Why is false information more disseminated than true information?

Author: Martha Villabona works at Centro Nacional de Innovación e Investigación Educativa (CNIIE) of the Spanish Ministry of Education and Vocational Training, where she coordinates the area of multiple literacies.

According to the results of the article The spread of true and false news online 1, which analyzed the posts on Twitter of 3 million people between 2006 and 2017, false news spread on the network faster than the true ones and they have a greater impact.

Although many of us know how Twitter works and its possibilities, we remember that among its functions, a user can make a statement about a topic in a tweet accompanied by an image and/or a link. Others can then spread it doing a retweet. These successive propagations are called cascades. This research analyzed 126,000 rumor cascades spread by 3 million people between 2006 and 2017. Samples were taken by six independent data verification organizations, such as Snopes, Politifact or Factcheck.

The surprising finding of the research is that tweets containing real information take six times longer to reach 1500 people than those that contain false information. Moreover, tweets with false content are 70% more likely to be retweeted than the true ones and, in particular, those of political content are the most viral, with 45,000 cascades, followed by urban legends, business, terrorism, science, entertainment and disasters. For example, the total number of false rumors peaked at the end of 2013 and 2015 and in the last US presidential election in 2016.

According to a survey conducted by the Pew Research Center 2, the majority of American adults (62%) receive news on social networks and 18% do so often, demonstrating that access to information and news is increasingly often through such networks instead of traditional media. However, little is known about the contribution of commonly used social networks to spreading falsehood online.

The aim of the research was to show how truth and falsehood spread online and the reasons for their selective dissemination. The authors consider that tweets or any statement made on Twitter are pieces of news. In this sense, the authors of the survey prefer not using the term fake news because it is the term employed in politics for classifying news sources that do not support the positions of politicians, whereas those which support them are not considered false. So from an academic point of view, the term fake should not be considered accurate.

The false political news spread faster, reaching more than 20,000 people almost three times faster than the other types of news that reached 10,000 users. This showed that news about politics, urban legends and science reach more people, but the most viral and fastest among them, are those of politics and urban legends.

As the survey shows, we can conclude that falsehood travels faster when the person who broadcasts follows more people, has more followers or tweets more often, but the research also showed that those who disseminate false news have fewer followers, are less active on Twitter and spend less time in the social network. So, what are the reasons that explain this paradox?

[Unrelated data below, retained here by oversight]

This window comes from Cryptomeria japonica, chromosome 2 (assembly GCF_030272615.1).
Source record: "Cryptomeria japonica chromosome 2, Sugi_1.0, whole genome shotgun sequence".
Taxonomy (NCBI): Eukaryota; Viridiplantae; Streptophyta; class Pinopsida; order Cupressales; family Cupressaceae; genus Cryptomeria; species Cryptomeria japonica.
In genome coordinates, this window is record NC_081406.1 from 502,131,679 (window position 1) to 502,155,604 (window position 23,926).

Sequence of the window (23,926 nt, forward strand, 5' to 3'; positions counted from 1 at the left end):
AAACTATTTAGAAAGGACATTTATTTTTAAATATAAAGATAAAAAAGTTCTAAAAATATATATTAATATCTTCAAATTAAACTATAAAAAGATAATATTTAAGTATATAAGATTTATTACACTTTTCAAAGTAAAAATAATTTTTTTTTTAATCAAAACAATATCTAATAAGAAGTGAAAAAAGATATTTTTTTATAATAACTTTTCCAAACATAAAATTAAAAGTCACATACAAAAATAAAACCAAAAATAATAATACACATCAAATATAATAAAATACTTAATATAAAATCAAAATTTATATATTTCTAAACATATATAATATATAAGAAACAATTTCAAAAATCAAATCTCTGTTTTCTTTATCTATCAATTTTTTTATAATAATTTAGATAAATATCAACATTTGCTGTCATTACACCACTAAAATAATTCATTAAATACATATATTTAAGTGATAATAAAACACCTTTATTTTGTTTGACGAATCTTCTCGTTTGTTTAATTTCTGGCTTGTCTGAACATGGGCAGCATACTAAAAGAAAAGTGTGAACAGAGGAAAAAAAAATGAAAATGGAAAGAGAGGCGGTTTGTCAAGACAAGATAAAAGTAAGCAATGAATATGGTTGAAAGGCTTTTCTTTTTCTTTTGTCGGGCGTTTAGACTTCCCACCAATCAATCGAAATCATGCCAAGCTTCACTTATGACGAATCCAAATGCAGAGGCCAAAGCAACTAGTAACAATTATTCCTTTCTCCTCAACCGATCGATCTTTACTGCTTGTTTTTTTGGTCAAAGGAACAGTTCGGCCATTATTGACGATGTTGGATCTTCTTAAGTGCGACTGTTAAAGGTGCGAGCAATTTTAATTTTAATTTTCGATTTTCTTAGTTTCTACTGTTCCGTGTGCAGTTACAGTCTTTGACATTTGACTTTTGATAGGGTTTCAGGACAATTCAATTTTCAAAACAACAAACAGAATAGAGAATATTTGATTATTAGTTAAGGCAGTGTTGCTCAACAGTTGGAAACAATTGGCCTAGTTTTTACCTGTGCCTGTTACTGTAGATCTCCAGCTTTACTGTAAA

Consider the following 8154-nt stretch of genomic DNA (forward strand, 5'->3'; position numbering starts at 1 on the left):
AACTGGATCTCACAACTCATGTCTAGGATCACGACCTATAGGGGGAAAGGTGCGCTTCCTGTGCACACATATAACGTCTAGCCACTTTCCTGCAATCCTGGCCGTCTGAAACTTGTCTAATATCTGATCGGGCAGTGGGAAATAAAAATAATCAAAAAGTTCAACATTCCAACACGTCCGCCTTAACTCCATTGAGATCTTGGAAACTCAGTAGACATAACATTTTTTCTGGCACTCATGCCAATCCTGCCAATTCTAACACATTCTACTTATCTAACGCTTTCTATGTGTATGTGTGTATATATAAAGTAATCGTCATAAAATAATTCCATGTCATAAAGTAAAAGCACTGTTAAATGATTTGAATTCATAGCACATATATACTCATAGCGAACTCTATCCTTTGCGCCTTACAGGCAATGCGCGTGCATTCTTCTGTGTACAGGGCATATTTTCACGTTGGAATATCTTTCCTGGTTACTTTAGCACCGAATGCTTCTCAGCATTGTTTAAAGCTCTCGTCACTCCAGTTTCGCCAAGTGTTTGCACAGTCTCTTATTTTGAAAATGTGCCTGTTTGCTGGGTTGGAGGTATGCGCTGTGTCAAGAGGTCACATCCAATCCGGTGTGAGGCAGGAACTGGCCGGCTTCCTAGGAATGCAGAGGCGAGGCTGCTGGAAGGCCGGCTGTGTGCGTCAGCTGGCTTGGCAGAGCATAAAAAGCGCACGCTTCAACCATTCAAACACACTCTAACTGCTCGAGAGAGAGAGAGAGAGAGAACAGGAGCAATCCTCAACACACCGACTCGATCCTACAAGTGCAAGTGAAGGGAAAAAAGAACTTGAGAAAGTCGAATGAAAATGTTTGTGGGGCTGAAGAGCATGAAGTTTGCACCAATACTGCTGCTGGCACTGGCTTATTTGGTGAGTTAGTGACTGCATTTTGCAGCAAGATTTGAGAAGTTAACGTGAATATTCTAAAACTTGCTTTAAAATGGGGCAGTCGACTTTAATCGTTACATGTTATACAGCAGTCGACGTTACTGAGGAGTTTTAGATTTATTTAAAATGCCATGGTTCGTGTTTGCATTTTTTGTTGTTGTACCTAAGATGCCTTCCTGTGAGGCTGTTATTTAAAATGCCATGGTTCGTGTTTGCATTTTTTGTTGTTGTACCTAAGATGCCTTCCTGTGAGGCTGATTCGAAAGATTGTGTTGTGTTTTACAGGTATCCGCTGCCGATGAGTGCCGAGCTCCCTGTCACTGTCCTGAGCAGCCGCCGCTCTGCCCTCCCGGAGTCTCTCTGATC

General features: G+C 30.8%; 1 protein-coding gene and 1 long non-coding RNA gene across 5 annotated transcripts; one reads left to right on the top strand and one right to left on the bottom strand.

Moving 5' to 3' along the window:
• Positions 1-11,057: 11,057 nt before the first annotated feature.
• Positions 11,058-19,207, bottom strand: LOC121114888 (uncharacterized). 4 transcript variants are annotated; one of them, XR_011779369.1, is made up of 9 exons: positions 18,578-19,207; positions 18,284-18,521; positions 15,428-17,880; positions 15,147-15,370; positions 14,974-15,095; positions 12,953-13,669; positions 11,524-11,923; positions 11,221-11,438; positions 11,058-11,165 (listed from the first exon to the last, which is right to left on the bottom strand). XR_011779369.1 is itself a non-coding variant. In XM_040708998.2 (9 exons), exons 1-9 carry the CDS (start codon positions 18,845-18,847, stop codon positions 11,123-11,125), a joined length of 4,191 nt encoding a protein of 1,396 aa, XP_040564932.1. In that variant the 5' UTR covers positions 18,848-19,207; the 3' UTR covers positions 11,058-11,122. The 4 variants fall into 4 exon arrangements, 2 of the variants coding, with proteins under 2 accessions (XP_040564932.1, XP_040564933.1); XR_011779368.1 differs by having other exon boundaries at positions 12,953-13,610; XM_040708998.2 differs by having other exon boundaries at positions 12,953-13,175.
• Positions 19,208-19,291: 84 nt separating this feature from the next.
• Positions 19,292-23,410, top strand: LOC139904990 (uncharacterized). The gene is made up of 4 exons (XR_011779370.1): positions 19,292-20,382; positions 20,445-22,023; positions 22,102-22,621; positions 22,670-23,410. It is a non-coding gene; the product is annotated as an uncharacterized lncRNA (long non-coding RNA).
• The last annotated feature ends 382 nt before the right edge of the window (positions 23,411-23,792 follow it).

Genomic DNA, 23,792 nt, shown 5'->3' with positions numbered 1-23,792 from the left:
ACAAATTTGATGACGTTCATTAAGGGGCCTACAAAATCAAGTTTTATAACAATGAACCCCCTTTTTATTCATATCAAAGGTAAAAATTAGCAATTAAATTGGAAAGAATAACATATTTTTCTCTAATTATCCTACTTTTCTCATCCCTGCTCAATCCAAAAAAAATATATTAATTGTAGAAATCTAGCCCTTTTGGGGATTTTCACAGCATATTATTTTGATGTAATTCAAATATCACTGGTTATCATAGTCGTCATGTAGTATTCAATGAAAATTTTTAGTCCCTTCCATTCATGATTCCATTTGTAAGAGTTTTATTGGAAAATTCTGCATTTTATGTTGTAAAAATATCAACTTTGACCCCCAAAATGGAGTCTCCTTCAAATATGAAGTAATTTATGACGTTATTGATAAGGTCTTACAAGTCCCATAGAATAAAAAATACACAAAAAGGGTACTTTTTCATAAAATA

The authors sought explanations in aspects related to information theory and the Bayesian theory of decision making. According to these ideas, the novelty of any news draws our attention, it can influence us when making decisions and encourages the exchange of information. News with false content does seem more novel than the real ones. The novelty is not only more surprising but it is also considered more valuable both from an informative and from a social point of view since the person draws attention to others for being the holder and source of unique information.

Likewise, the authors of the article evaluated other causes such as the perception of the emotional content of the answers to false and true rumors. In order to do this, they used a basic emotions classification (anger, fear, anticipation, confidence, surprise, sadness, joy and disgust) and employed, on the one hand, the list of lexicons of the National Council Canada (NRC) containing 140,000 words in English associated with these emotions, and, on the other, 32,000 hashtags and their associations with the same emotions. They found that falsehood provokes greater surprise, so it corroborates the variable of novelty, while truth incites anticipation, confidence, sadness and joy.

In addition, the authors of the article analyzed the dissemination of information using the accounts they identified as bots and observed that they disseminate both false and true news at virtually the same pace, so, they conclude, the false news spread faster because humans are more likely to spread them not as effect of bots’ actions.

Finally, the authors suggest that creating and disseminating false news can lead to mismanagement of resources during terrorist attacks or natural disasters; elections based on erroneous information or economic drifts. They propose to carry out a large-scale systematic analysis of the dissemination of false news because they believe that the first step to stop them is understanding the way they spread.


  1. Vosoughi S., Roy D. Aral S., (2018). The spread of true and false news online. Science 359, 1146-1151 doi: 10.1126/science.aap9559
  2. J. Gottfried, E. Shearer, “News use across social media platforms,” Pew Research Center, 26 May 2016.

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